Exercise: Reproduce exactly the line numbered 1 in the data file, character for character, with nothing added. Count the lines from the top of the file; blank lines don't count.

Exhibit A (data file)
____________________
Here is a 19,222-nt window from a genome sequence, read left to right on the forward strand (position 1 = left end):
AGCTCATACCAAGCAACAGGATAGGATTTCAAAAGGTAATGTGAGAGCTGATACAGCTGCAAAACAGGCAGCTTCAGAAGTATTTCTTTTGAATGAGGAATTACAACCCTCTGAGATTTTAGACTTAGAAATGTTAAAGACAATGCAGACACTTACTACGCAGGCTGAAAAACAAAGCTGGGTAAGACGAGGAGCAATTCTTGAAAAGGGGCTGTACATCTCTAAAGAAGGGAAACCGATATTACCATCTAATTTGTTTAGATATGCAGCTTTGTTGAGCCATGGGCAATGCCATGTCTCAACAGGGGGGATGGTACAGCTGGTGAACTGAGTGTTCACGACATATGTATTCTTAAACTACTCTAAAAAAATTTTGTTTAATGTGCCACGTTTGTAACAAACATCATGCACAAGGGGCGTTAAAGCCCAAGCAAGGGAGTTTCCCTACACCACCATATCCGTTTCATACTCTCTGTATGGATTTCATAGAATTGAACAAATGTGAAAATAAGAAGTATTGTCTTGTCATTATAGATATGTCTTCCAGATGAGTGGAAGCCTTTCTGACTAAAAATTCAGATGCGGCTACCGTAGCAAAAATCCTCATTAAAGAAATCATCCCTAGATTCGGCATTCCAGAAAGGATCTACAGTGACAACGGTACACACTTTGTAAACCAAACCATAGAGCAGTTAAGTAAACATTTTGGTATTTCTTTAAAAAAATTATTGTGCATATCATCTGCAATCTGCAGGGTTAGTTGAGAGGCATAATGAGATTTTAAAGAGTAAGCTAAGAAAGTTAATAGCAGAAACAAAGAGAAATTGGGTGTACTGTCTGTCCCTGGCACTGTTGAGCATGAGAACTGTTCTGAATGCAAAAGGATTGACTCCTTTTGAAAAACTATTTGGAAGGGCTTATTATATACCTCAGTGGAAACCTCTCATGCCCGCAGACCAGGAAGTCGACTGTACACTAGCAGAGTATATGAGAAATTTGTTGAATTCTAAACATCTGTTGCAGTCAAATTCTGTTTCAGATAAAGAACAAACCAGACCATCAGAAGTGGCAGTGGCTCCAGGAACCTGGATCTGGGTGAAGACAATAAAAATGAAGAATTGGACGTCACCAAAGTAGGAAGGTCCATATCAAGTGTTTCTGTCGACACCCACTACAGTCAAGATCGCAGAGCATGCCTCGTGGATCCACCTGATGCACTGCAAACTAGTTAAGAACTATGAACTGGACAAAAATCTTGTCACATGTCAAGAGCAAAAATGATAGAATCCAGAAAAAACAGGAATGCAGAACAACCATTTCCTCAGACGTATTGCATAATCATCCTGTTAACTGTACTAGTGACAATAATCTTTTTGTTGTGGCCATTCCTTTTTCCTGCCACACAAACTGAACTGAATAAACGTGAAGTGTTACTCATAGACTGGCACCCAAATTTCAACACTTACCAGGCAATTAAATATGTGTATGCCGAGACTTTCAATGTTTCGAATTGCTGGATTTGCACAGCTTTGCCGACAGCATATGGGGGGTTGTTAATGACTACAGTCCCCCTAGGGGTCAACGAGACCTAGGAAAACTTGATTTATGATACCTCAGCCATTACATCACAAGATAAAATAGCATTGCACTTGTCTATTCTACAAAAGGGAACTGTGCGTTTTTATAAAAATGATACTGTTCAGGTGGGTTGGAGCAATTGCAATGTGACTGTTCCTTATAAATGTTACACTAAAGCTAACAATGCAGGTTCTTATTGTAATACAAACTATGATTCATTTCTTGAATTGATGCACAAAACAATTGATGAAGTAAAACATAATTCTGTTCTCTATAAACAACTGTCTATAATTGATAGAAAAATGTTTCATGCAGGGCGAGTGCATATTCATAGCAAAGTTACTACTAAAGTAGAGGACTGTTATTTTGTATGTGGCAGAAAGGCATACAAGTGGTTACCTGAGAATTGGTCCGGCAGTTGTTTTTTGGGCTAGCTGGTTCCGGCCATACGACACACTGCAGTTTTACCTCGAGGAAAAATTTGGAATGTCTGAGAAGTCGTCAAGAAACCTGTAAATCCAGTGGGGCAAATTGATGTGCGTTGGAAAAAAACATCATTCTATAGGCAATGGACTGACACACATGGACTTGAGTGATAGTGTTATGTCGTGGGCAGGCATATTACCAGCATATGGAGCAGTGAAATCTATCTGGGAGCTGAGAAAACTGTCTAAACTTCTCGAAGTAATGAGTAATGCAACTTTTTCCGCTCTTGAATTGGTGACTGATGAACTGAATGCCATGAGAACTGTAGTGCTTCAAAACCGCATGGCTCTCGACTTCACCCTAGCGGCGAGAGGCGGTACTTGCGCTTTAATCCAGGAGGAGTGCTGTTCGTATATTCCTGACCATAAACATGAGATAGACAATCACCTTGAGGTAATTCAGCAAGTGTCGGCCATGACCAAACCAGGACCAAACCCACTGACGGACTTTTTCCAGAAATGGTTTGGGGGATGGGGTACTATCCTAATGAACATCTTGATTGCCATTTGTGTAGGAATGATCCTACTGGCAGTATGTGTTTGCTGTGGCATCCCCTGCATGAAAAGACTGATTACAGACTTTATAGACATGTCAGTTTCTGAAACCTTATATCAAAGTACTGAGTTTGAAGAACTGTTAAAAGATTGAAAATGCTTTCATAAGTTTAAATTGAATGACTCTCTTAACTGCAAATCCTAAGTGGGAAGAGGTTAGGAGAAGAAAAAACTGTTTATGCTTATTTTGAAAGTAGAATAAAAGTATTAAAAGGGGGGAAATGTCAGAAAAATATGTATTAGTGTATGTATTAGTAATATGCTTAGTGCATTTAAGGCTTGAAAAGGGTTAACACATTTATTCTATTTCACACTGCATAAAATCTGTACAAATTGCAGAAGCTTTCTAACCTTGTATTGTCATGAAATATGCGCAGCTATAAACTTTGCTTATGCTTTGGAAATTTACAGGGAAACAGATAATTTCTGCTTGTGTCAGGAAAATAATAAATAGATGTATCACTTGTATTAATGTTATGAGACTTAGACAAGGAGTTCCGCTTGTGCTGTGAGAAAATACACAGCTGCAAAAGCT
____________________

Here is a 19,222-nt window from a genome sequence, read left to right on the forward strand (position 1 = left end):